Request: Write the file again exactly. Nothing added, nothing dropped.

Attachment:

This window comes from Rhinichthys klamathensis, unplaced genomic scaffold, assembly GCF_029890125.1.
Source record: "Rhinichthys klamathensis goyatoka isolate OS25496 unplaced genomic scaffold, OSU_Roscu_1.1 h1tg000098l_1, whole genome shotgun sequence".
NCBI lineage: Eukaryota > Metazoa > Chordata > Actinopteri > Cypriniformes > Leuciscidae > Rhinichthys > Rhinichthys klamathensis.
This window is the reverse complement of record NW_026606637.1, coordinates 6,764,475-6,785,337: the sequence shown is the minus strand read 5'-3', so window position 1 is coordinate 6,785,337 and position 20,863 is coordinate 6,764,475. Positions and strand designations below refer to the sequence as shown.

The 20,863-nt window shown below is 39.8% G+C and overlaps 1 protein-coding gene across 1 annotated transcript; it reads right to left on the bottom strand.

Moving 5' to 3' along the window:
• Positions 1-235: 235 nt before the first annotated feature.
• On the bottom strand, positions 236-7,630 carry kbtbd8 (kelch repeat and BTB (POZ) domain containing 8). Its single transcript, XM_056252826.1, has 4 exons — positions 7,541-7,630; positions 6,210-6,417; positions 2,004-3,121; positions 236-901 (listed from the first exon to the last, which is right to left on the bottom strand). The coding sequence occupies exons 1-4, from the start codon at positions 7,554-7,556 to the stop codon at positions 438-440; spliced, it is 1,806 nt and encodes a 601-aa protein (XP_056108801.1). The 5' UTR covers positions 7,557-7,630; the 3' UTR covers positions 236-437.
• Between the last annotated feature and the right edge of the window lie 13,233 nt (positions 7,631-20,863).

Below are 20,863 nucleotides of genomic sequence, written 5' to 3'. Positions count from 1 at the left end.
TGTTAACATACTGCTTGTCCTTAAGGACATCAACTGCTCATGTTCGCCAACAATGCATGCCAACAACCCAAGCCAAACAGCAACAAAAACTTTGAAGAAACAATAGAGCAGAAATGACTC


This window comes from Rhinichthys klamathensis, unplaced genomic scaffold, assembly GCF_029890125.1.
Source record: "Rhinichthys klamathensis goyatoka isolate OS25496 unplaced genomic scaffold, OSU_Roscu_1.1 h1tg000098l_1, whole genome shotgun sequence".
NCBI lineage: Eukaryota > Metazoa > Chordata > Actinopteri > Cypriniformes > Leuciscidae > Rhinichthys > Rhinichthys klamathensis.
This window is the reverse complement of record NW_026606637.1, coordinates 6,764,475-6,785,337: the sequence shown is the minus strand read 5'-3', so window position 1 is coordinate 6,785,337 and position 20,863 is coordinate 6,764,475. Positions and strand designations below refer to the sequence as shown.

The 20,863-nt window shown below is 39.8% G+C and overlaps 1 protein-coding gene across 1 annotated transcript; it reads right to left on the bottom strand.

Moving 5' to 3' along the window:
• Positions 1-235: 235 nt before the first annotated feature.
• On the bottom strand, positions 236-7,630 carry kbtbd8 (kelch repeat and BTB (POZ) domain containing 8). Its single transcript, XM_056252826.1, has 4 exons — positions 7,541-7,630; positions 6,210-6,417; positions 2,004-3,121; positions 236-901 (listed from the first exon to the last, which is right to left on the bottom strand). The coding sequence occupies exons 1-4, from the start codon at positions 7,554-7,556 to the stop codon at positions 438-440; spliced, it is 1,806 nt and encodes a 601-aa protein (XP_056108801.1). The 5' UTR covers positions 7,557-7,630; the 3' UTR covers positions 236-437.
• Between the last annotated feature and the right edge of the window lie 13,233 nt (positions 7,631-20,863).

Below are 20,863 nucleotides of genomic sequence, written 5' to 3'. Positions count from 1 at the left end.
TGTTAACATACTGCTTGTCCTTAAGGACATCAACTGCTCATGTTCGCCAACAATGCATGCCAACAACCCAAGCCAAACAGCAACAAAAACTTTGAAGAAACAATAGAGCAGAAATGACTC